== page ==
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Sparse Sampling and missing observations

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#1 johnhood2015

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Posted 24 November 2015 - 11:45 AM

Hi Folks,

 

If you are using a composite profile to generate PK parameter estimates for NCA, do you use data where one or more animals is missing data? For example, if you have the following samples available (missing samples BLQ)

 

Time (h)    0    1    2    3    4    5    6    7    8

 

N               3    3    3    3    3    3    3    2    1 

 

Should you exclude the 7 or 8 hour timepoints as there is data missing, or should you include it? The Sparse sampling option for NCA includes N and SEM estimates in the output, but is it still appropriate to use the later timepoints in lambda z ranges?

 

Is there any regulatory guidance on this issue?

Any advice would be great.

Thanks,

John



#2 Simon Davis

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Posted 03 December 2015 - 11:55 AM

Hi John, I don't know of any regulatory guidance specific to this, however my personal thought is that with such small samples I think it's hard to apply a rule to remove them from Lz automatically.  Do you think they are affecting the Lz calculation a lot?

 

 If so you might want to consider presenting a second analysis with e.g. the 8h sample excluded from Lz calcs and cover this in the discussion etc.

 

 Simon.



#3 johnhood2015

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Posted 03 December 2015 - 12:05 PM

They could be causing the AUC to be overestimated if they are excluded as the remaining point could be an outlier. it's a bit of a tricky subject. The consensus from PharmPK was to include the observed concentration data, but there are a number of methods to account for missing samples, all of which have positives and negatives (setting as 0, setting as 0.5*BLQ etc).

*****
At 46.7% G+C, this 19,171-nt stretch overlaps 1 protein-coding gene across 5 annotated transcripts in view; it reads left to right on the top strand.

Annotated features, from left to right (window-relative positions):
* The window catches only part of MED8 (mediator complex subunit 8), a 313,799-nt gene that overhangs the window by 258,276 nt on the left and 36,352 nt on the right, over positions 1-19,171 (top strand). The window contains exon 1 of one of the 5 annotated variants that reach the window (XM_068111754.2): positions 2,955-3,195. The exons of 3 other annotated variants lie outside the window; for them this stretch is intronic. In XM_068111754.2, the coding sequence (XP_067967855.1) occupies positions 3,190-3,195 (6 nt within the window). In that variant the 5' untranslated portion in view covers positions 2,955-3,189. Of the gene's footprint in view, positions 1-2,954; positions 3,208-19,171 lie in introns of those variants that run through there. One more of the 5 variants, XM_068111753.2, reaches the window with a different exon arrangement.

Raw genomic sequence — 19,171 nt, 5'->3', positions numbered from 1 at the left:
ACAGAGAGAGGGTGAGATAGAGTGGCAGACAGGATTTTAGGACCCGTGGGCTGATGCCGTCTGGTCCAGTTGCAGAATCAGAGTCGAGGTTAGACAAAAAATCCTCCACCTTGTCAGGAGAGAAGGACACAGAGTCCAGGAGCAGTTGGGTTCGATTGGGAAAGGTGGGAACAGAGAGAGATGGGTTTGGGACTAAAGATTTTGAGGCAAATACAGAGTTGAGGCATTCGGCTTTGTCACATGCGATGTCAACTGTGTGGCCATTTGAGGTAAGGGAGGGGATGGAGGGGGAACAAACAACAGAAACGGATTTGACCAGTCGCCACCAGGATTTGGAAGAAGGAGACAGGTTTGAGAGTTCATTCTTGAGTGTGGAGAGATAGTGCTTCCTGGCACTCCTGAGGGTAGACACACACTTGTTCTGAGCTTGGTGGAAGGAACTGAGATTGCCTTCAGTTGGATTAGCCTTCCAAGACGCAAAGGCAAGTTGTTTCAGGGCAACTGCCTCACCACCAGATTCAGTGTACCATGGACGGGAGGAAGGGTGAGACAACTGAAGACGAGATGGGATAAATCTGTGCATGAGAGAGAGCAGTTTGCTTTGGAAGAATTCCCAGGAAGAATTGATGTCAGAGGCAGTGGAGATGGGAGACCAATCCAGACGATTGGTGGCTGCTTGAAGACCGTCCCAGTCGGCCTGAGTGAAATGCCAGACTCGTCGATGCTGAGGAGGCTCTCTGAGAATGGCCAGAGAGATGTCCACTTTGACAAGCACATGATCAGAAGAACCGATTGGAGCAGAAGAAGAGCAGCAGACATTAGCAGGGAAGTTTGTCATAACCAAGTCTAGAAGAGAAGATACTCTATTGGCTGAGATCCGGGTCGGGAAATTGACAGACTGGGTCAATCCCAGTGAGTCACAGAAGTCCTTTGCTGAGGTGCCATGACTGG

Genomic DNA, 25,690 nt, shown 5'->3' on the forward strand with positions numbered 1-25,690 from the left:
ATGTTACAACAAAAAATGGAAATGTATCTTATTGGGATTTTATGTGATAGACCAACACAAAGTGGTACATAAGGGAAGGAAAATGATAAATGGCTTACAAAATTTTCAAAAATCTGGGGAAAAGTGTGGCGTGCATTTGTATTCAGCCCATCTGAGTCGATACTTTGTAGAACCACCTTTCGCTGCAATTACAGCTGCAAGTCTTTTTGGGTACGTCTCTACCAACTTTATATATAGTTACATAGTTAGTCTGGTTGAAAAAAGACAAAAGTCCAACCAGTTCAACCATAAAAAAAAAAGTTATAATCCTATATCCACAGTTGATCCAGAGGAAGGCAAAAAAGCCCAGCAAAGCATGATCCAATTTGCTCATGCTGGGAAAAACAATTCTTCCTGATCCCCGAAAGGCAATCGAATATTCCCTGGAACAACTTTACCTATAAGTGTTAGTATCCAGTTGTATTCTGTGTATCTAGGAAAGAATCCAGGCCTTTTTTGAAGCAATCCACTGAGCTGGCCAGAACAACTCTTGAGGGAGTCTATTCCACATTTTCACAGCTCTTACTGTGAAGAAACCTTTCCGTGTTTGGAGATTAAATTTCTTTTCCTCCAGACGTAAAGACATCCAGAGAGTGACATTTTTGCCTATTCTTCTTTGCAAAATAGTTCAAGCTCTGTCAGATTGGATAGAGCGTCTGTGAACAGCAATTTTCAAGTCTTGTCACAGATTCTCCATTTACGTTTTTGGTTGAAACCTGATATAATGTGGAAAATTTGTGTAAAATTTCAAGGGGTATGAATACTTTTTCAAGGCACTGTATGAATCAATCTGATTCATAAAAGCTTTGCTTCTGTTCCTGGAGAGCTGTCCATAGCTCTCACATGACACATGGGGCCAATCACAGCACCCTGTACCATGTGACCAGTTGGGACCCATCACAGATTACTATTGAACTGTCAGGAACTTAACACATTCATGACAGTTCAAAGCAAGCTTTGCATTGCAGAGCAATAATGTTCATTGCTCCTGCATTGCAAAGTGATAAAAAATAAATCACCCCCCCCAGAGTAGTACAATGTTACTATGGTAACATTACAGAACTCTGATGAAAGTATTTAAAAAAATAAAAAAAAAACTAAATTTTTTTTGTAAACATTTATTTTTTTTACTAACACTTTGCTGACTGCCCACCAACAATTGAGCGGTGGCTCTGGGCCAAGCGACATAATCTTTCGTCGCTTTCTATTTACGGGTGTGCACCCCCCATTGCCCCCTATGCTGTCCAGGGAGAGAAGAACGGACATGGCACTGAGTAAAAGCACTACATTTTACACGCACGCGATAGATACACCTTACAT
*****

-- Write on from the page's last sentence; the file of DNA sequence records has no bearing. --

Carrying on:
#4 Simon Davis

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Posted 03 December 2015 - 05:25 PM

As you might imagine I disagree with the PharmPK consensus as I think the predicted value Clast is a better value to extrapolate from (and remember if the observed point is below the regression line it will cause an underestimation).

 

  I thought the case for predicted Clast expounded by Helmut much more convincing than relying on the guidance that is only that and not IMO up todate with what most software can easily give now.  I've also used Predicted since I was back at Covance in 2000 and since we stated up front in our SOP/protocol this is the value we would use we never got any problems to my knowledge.

 

 Simon.



#5 johnhood2015

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Posted 04 December 2015 - 09:03 AM

Yeah, I have a preference for predicted values as well. The guidance is a bit ambiguous to be honest. I've used the predicted values since I started doing NCA. The results are likely to be very similar too unless the terminal phase is poorly characterised.



#6 Helmut Schütz

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Posted 05 December 2015 - 12:43 AM

Hi John & Simon,

data sets like John’s are not uncommon in TK / serial sampling – though I would prefer the magick n=6. ;-)

Some thoughts:

  • IMHO, setting to zero doesn’t make sense. After a dose zero is exactly the only value we know to be false. Would give an AUCt similar to PHX/WNL’s AUCall, which I don’t like at all. Might lead in an extreme situation to AUC < AUCt!
  • ½LLOQ is a relic – old beliefs die hard. It would be only justified if the time interval after Clast ≈ t½. How likely is that? In PopPK it was shown that ½LLOQ gives biased estimates. There is hope: I know of a group working on a NCA-method for unbiased estimating AUC in serial sampling (taking missing samples and BQLs into account).
  • My procedure (arbitrary, of course): Drop data points if Nmiss ≥⅓N. In your case I would keep the 7h and drop the 8h. Still positive bias; I know, I know.

 

@admins: Would you please change the tag “EMEA” (globally in the data base?) to “EMA”? The European Agency was renamed back in 2005.


 Best regards,
Helmut

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